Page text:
Supreme Court orders new trial for Alberta parents convicted in meningitis death of toddler

Seven Supreme Court of Canada judges have agreed with the legal team of a former Alberta couple, Collet and David Stephan, that the original trial judge erred in instructions to the 2016 jury, who convicted the couple in the death of their toddler son. 

The decision was delivered just minutes after submissions from both the Crown and the defence.

“The court believes that under the circumstances it was important to deliver a decision as soon as possible,” said Chief Justice Richard Wagner. 

The Stephans’ defence lawyer, Karen Molle, told the Supreme Court judges that due to the significant “polarization of evidence” and “overabundance of medical evidence,” the charge from the trial judge did not supply jurors with the tools they needed to properly decide the case.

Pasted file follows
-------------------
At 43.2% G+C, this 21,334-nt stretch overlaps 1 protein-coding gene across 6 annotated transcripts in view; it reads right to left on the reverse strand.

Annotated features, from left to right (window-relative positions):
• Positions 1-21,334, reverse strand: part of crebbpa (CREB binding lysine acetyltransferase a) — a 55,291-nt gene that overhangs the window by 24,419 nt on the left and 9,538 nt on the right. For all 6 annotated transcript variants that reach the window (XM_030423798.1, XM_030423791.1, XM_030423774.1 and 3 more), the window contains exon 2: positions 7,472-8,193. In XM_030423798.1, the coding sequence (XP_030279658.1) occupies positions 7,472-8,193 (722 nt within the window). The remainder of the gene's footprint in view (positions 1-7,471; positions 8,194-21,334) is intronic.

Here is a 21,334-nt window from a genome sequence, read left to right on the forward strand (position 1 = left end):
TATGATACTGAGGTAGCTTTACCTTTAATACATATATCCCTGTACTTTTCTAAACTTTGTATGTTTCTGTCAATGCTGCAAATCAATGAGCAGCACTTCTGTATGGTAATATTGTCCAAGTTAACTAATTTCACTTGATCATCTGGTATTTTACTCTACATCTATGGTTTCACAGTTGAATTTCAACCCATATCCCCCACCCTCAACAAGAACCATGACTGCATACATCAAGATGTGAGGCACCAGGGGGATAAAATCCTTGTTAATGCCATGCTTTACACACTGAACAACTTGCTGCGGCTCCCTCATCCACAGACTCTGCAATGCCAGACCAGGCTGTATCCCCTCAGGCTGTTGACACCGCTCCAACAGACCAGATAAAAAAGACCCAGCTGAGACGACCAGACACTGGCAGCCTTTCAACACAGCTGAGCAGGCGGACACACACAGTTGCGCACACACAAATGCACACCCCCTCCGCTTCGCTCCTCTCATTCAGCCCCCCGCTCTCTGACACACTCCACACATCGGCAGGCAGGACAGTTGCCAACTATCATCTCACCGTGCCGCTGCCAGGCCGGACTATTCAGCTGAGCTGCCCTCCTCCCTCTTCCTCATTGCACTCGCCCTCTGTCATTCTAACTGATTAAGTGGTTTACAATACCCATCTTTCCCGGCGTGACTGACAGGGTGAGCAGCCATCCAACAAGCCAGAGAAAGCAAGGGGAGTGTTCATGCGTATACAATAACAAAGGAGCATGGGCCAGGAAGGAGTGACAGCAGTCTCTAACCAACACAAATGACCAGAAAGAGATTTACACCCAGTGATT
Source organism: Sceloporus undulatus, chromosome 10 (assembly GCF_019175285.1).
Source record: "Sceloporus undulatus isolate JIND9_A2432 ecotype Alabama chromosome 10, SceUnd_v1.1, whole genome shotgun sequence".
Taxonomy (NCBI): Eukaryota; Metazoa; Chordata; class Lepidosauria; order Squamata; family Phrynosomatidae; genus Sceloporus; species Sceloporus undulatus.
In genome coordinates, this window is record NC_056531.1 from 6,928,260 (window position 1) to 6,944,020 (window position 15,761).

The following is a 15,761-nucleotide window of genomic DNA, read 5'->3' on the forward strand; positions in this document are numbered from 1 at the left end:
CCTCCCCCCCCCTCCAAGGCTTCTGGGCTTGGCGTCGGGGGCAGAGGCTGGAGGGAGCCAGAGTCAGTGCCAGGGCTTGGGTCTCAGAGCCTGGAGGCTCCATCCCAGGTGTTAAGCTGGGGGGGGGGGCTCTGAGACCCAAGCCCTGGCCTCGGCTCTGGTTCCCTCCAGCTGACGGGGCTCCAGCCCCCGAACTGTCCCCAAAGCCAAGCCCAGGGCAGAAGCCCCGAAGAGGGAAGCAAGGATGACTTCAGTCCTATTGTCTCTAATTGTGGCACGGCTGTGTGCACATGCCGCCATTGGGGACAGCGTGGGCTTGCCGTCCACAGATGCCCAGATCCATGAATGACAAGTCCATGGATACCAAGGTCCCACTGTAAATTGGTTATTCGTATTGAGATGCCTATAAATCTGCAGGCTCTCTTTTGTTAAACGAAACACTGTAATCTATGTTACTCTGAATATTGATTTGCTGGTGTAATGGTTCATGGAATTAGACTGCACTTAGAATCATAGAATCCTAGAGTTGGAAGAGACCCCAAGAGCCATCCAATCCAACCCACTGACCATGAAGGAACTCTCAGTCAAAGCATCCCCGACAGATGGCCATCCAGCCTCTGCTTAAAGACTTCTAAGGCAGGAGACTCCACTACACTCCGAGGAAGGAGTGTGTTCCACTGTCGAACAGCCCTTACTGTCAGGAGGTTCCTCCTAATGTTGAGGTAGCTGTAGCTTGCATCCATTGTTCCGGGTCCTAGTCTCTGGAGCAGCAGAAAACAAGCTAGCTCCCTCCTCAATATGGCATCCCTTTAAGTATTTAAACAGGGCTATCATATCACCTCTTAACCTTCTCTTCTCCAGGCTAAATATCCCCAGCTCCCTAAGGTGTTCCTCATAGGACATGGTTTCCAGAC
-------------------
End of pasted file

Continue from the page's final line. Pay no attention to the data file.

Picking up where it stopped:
In the decision, Supreme Court Justice Michael Moldaver said the panel agreed that the trial judge conflated two elements of the offence to be decided by the jury and failed to sufficiently explain the concept of marked departure in a way the jury could apply and understand it.

“Accordingly, we would allow the appeal, quash the convictions and order a new trial,” he said. 

The Stephans were living in Lethbridge when their 18-month-old son Ezekiel died in 2012.

The couple, who now live in Nelson, B.C., were convicted of failing to provide the necessaries of life following a trial in 2016.

Last November, the Alberta Appeal Court upheld the convictions. But because one of the three judges disagreed and found the couple should have been granted a new trial, the Stephans had automatic leave to ask the Supreme Court to hear arguments.

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